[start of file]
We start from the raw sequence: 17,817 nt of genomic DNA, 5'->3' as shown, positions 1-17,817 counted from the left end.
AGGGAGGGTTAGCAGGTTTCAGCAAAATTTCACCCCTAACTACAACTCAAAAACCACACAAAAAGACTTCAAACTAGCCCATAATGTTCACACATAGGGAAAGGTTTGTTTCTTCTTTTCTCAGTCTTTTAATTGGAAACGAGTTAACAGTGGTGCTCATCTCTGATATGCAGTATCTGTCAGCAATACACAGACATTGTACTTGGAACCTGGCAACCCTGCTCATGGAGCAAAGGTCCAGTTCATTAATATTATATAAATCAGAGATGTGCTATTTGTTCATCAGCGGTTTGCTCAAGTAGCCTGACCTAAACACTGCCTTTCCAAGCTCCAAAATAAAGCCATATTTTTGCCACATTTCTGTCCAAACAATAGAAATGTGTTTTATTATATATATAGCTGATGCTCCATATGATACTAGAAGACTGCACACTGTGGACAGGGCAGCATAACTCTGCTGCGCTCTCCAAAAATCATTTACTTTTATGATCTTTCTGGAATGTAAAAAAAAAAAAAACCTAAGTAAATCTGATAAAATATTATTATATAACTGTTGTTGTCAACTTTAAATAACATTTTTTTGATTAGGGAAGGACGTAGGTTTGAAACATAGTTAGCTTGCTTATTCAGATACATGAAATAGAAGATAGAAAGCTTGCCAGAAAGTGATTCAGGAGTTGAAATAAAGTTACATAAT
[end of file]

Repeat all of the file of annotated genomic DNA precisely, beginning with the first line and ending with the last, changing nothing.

We start from the raw sequence: 17,817 nt of genomic DNA, 5'->3' as shown, positions 1-17,817 counted from the left end.
AGGGAGGGTTAGCAGGTTTCAGCAAAATTTCACCCCTAACTACAACTCAAAAACCACACAAAAAGACTTCAAACTAGCCCATAATGTTCACACATAGGGAAAGGTTTGTTTCTTCTTTTCTCAGTCTTTTAATTGGAAACGAGTTAACAGTGGTGCTCATCTCTGATATGCAGTATCTGTCAGCAATACACAGACATTGTACTTGGAACCTGGCAACCCTGCTCATGGAGCAAAGGTCCAGTTCATTAATATTATATAAATCAGAGATGTGCTATTTGTTCATCAGCGGTTTGCTCAAGTAGCCTGACCTAAACACTGCCTTTCCAAGCTCCAAAATAAAGCCATATTTTTGCCACATTTCTGTCCAAACAATAGAAATGTGTTTTATTATATATATAGCTGATGCTCCATATGATACTAGAAGACTGCACACTGTGGACAGGGCAGCATAACTCTGCTGCGCTCTCCAAAAATCATTTACTTTTATGATCTTTCTGGAATGTAAAAAAAAAAAAAACCTAAGTAAATCTGATAAAATATTATTATATAACTGTTGTTGTCAACTTTAAATAACATTTTTTTGATTAGGGAAGGACGTAGGTTTGAAACATAGTTAGCTTGCTTATTCAGATACATGAAATAGAAGATAGAAAGCTTGCCAGAAAGTGATTCAGGAGTTGAAATAAAGTTACATAAT